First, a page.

Project Description

Dr Arun Konagurthu

Monash University

Statistical compression of protein folding patterns and inference of recurrent substructural themes

Data science and machine learning for bioinformatics

Thursday 4 July 2019

Dr Arun Konagurthu is a Senior Lecturer and (currently) the Director of the undergraduate Bachelor of Computer Science studies at Monash University’s Faculty of Information Technology. He held the Larkins Fellowship at this Faculty in 2010-2013. Prior to that, he held the Eberly College of Science Fellowship at Pennsylvania State University, working with Professor Arthur Lesk at the Huck Institutes of Genomics, Proteomics, and Bioinformatics. His research interests cover protein structural bioinformatics, statistical inductive inference, combinatorial optimization, graph theory and algorithms.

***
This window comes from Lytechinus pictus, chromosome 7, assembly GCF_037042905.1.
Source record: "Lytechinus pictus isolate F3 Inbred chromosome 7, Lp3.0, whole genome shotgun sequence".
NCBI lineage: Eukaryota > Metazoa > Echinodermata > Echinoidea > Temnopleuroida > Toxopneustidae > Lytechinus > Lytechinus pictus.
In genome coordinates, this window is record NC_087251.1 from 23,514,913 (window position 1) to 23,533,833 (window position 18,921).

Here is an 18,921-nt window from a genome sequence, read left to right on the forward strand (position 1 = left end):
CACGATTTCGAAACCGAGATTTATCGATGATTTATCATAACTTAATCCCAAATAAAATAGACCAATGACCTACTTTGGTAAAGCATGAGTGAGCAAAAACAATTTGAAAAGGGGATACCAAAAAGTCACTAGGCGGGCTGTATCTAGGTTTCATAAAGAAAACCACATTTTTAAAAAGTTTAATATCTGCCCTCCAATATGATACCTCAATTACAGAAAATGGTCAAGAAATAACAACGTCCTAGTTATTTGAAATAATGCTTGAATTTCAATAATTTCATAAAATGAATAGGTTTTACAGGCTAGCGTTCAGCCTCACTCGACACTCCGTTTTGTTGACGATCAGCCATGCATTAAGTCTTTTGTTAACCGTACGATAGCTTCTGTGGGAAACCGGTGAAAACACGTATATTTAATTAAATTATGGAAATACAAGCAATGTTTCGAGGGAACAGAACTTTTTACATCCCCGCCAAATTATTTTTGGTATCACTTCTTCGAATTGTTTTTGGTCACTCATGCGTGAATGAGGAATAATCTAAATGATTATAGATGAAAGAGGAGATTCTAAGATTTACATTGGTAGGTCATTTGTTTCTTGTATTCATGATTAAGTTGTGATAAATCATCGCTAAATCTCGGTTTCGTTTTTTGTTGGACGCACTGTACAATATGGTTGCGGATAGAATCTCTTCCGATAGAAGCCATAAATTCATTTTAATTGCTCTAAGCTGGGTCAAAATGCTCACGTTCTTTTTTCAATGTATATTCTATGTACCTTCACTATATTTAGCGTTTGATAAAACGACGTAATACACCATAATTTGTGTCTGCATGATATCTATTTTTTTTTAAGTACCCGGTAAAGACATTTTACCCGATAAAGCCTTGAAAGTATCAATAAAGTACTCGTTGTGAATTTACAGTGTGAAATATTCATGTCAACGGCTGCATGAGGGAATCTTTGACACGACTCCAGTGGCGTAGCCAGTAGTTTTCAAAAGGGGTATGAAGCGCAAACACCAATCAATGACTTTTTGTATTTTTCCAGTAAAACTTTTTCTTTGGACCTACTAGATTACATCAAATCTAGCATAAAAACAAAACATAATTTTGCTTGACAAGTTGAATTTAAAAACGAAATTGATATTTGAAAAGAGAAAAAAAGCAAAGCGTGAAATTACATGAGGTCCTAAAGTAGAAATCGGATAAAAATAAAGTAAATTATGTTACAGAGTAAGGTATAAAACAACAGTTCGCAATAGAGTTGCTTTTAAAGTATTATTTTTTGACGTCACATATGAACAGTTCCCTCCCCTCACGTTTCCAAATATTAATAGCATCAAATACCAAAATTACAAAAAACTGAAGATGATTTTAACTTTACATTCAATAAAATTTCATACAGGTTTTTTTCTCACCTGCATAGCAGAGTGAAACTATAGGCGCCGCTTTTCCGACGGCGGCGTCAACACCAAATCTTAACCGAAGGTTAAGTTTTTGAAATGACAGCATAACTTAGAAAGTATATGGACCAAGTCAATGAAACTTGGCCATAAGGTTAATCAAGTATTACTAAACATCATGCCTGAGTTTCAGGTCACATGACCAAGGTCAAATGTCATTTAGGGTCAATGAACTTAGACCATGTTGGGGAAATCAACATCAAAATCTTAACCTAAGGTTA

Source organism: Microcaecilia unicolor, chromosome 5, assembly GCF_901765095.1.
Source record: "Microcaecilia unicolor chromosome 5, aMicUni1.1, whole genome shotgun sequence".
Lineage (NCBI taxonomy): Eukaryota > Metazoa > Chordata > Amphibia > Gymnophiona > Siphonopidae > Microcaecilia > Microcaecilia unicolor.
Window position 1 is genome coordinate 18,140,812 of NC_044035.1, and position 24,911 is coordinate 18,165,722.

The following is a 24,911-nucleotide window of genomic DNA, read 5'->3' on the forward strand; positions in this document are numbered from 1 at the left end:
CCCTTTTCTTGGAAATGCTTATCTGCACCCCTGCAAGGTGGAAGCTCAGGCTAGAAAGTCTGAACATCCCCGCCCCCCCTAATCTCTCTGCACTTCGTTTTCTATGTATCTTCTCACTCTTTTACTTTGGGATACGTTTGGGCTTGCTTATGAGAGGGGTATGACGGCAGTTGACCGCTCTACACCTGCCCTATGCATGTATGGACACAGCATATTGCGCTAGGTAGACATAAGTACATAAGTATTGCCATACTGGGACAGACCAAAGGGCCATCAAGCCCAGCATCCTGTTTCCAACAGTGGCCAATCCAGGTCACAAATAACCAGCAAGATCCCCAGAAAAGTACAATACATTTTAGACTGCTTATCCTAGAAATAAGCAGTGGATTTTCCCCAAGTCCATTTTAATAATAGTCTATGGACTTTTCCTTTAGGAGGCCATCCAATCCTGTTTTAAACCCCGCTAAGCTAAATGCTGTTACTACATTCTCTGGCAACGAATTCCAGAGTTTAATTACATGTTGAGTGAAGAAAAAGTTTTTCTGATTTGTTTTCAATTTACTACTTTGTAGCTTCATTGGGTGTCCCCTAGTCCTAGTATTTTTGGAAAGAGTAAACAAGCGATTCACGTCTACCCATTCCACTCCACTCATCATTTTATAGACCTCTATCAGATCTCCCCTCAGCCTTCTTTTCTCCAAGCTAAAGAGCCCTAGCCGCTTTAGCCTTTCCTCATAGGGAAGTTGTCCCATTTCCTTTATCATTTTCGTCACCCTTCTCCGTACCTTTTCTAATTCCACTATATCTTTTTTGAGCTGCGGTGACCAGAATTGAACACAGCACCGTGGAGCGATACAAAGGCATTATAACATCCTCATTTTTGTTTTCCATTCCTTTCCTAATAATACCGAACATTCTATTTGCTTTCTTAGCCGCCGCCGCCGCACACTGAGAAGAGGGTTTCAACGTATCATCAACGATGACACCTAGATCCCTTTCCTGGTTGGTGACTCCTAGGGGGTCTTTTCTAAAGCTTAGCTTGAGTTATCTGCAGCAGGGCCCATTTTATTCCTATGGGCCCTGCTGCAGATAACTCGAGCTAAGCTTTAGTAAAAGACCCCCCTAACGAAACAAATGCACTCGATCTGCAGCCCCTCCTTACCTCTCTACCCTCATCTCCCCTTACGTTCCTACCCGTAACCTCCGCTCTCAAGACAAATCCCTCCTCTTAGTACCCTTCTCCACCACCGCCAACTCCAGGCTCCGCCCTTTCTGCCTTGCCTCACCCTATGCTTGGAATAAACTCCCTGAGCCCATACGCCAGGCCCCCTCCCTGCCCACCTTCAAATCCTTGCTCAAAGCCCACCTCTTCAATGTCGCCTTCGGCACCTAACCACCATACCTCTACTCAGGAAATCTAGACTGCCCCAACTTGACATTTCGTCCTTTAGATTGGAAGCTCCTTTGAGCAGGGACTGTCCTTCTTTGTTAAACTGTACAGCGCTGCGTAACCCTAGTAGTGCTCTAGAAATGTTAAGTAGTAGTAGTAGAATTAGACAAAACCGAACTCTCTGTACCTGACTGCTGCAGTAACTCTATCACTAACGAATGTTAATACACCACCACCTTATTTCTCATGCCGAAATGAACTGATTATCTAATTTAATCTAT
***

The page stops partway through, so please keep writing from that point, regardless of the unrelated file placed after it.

Computational analyses of the growing corpus of three-dimensional (3D) structures of proteins have revealed a limited set of recurrent substructural themes as building blocks of protein architecture. Knowledge of such architectural building blocks underlying the observed repertoire of protein folding patterns remains crucial to unravel how protein 3D structures come about, how they function and how they evolve. Characterizing a comprehensive dictionary of such building blocks has been an unanswered computational challenge in protein structural studies. Using information-theoretic inference, we address this question and identify a comprehensive dictionary of 1,493 substructural ‘concepts’. Each concept represents a topologically-conserved assembly of helices and strands that make contact. Any protein structure can be dissected into instances of concepts from this dictionary. We dissected the world-wide protein data bank and completely inventoried all concept instances. This yields an unprecedented source of biological insights. These include: correlations between concepts and catalytic activities or binding sites, useful for rational drug design; local amino-acid sequence-structure correlations, useful for ab initio structure prediction methods; and information supporting the recognition and exploration of evolutionary relationships, useful for structural studies. This talk will mainly discuss the unsupervised method based on the Minimum Message Length (MML) criterion we used to learn this comprehensive architectural concept dictionary: see http://lcb.infotech.monash.edu.au/prosodic.